6. Size 12 is Not Fat by Meg Cabot

 Meg Cabot used to be my favourite author as a teenager, and friends and I were obsessed with her Princess Diaries series. But, unlike most of her books, Size 12 is Not Fat – and the rest of the Heather Wells mysteries – is written for adult readers. Heather Wells used to be a pop-star – but, after she loses her record deal, her mum runs off with all their money. Heather breaks up with her boyfriend, and decides to find a new job and start afresh. This is how she ends up working in a freshman dorm in a NYC college… and that is only the beginning. Brilliant characters, and a plot full of twists and turns and laugh-out-loud moments… what’s not to love?

7. Landline by Rainbow Rowell

Although Landline is Rainbow Rowell’s newest book, it was the one that made me fall in love with her writing – and I’m not exaggerating when I say it’s the best book I’ve read this year. I loved Georgie’s character from the very beginning and found her very easy to relate to, despite her working in a very exclusive industry as a comedy TV writer in Los Angeles. Rowell’s characterisation is spot-on, and it’s definitely one of the reasons why her books are such a hit with adult and young adult readers alike.

8. The Devil Wears Prada by Lauren Weisberger

The Devil Wears Prada needs no introduction – Weisberger’s novel was turned into an Oscar-nominated movie in 2006, and even if you haven’t read the book, I’m sure you’re familiar with its film adaptation. Both the film and the book are brilliant, and I think it’s safe to say The Devil Wears Prada is probably the most iconic workplace stories out there. 

9. The Other Side of the Story by Marian Keyes

I’ve always been a big fan of Marian’s. Everything she writes is guaranteed to make me laugh – or cry. Or both at the same time. Although my favourite book of hers is The Brightest Star in the Sky, The Other Side of the Story was just as memorable a read. The book is written from three different women’s perspectives – Literary Agent Jojo Harvey, Author Lily Wright, and Event Designer Gemma Hogan. I’ve always been an avid reader, but reading Marian’s book, and hearing what goes into the publication of a book through Jojo and Lily’s voice, was the moment when I first became interested in the world of publishing. Budding authors and fellow bookworms will adore this story.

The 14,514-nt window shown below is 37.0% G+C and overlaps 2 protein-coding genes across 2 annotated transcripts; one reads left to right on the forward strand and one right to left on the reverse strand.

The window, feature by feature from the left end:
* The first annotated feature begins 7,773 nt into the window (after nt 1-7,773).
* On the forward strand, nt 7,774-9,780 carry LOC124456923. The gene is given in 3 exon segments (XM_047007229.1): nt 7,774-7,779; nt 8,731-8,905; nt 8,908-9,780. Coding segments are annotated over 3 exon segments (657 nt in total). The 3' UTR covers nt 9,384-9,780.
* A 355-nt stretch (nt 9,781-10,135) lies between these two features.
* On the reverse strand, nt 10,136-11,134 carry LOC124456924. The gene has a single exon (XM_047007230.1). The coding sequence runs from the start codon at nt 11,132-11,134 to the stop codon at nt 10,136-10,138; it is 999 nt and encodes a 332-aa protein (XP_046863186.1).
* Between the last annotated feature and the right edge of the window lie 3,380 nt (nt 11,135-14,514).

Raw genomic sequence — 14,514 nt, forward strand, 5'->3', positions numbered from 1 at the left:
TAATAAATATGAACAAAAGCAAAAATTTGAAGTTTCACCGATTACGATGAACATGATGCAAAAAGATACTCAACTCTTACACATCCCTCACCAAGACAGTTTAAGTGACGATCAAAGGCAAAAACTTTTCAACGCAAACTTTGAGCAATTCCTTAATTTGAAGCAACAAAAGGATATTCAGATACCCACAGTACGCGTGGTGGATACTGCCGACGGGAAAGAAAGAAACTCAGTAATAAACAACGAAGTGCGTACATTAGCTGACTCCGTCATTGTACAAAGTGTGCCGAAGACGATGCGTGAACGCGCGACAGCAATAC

10. Can You Keep a Secret? by Sophie Kinsella

Can You Keep a Secret? was the book that introduced me to Kinsella’s work, who has been one of my favourite authors ever since. I’ve read every single one of her books to date and, for me, this one was by far the funniest. If you’re looking for a light-hearted book to curl up with on a rainy afternoon, Can You Keep a Secret? is your safest bet.

Thanks for sharing your love of books and stories with us, Vicky!

More About Vicky: Vicky is an inbound marketer and a book blogger, who runs the blog Books, Biscuits and Tea. Although she enjoys a great variety of genres, from women’s fiction and contemporary fiction to dystopia, crime fiction will always hold a special place in her heart. When she’s not working or reading she loves travelling and exploring what the UK has to offer – or curling up in bed with a nice cup of tea and catching up with her favourite TV shows.

Have you read any of these books? Are you adding any to your Goodreads To-Read list? Let us know in the comments!

And don’t forget you can also enter our #OfficeStory giveaway on the blog!

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There are 3 comments for this article
  1. Inksmith at 11:03 am

    Hmm. I suspect my aunts – who love these sorts of books – will be getting a few new recommendations soon. 😉 Thanks Vicky. 🙂